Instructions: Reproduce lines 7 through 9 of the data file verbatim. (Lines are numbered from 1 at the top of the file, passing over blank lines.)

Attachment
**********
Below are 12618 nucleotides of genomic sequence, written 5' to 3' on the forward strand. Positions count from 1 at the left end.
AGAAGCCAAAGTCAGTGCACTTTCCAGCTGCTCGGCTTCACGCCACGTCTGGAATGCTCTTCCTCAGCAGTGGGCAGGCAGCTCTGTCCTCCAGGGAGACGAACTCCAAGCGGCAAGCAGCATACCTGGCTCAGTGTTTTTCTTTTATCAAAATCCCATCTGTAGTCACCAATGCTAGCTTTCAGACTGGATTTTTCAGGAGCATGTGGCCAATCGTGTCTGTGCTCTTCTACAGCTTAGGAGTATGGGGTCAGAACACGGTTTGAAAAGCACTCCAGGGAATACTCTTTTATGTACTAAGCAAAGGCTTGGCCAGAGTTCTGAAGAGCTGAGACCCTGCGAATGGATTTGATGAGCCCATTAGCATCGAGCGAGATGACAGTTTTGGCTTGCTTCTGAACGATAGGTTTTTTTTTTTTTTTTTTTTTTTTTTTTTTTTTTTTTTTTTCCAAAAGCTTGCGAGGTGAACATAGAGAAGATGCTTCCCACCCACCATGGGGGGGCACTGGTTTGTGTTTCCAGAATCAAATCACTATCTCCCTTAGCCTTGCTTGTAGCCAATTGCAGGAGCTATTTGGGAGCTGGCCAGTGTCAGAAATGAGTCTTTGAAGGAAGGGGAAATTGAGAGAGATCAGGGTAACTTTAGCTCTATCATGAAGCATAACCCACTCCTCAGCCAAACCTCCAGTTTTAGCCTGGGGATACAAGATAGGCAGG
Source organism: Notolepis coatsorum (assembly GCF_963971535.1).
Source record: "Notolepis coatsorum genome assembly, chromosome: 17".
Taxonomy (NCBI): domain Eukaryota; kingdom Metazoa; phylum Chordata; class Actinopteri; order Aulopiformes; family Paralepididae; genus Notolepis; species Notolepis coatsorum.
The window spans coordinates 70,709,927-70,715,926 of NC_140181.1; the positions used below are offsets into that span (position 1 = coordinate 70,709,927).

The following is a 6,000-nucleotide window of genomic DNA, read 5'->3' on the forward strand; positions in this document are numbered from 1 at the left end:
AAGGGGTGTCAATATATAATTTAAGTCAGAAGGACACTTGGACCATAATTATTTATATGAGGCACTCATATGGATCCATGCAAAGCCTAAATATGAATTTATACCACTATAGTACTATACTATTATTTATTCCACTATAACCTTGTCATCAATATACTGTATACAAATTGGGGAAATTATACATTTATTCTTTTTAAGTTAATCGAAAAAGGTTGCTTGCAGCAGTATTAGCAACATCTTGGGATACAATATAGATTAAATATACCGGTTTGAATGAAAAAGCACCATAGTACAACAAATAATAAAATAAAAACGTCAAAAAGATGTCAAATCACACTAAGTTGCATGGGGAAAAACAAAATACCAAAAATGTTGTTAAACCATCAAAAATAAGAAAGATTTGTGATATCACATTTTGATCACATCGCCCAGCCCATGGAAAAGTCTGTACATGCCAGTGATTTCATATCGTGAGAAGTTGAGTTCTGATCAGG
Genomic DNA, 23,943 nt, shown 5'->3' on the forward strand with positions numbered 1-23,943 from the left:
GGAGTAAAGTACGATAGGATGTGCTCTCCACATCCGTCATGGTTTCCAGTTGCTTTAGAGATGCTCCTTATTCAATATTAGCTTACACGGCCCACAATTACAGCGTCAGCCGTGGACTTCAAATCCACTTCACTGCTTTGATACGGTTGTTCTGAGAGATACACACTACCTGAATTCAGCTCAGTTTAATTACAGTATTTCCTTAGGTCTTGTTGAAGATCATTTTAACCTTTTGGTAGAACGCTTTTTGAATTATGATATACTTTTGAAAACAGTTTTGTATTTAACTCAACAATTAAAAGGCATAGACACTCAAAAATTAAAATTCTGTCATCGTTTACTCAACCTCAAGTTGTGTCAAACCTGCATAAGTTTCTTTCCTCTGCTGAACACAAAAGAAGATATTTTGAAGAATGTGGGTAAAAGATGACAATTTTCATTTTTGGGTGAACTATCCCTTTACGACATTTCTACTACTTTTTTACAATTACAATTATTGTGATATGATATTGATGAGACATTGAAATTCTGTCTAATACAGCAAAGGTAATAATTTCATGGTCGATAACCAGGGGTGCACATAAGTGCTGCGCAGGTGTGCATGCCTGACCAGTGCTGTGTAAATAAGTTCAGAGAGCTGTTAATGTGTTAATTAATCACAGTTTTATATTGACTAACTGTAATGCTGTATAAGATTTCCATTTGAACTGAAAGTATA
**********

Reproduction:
The following is a 6,000-nucleotide window of genomic DNA, read 5'->3' on the forward strand; positions in this document are numbered from 1 at the left end:
AAGGGGTGTCAATATATAATTTAAGTCAGAAGGACACTTGGACCATAATTATTTATATGAGGCACTCATATGGATCCATGCAAAGCCTAAATATGAATTTATACCACTATAGTACTATACTATTATTTATTCCACTATAACCTTGTCATCAATATACTGTATACAAATTGGGGAAATTATACATTTATTCTTTTTAAGTTAATCGAAAAAGGTTGCTTGCAGCAGTATTAGCAACATCTTGGGATACAATATAGATTAAATATACCGGTTTGAATGAAAAAGCACCATAGTACAACAAATAATAAAATAAAAACGTCAAAAAGATGTCAAATCACACTAAGTTGCATGGGGAAAAACAAAATACCAAAAATGTTGTTAAACCATCAAAAATAAGAAAGATTTGTGATATCACATTTTGATCACATCGCCCAGCCCATGGAAAAGTCTGTACATGCCAGTGATTTCATATCGTGAGAAGTTGAGTTCTGATCAGG
Genomic DNA, 23,943 nt, shown 5'->3' on the forward strand with positions numbered 1-23,943 from the left: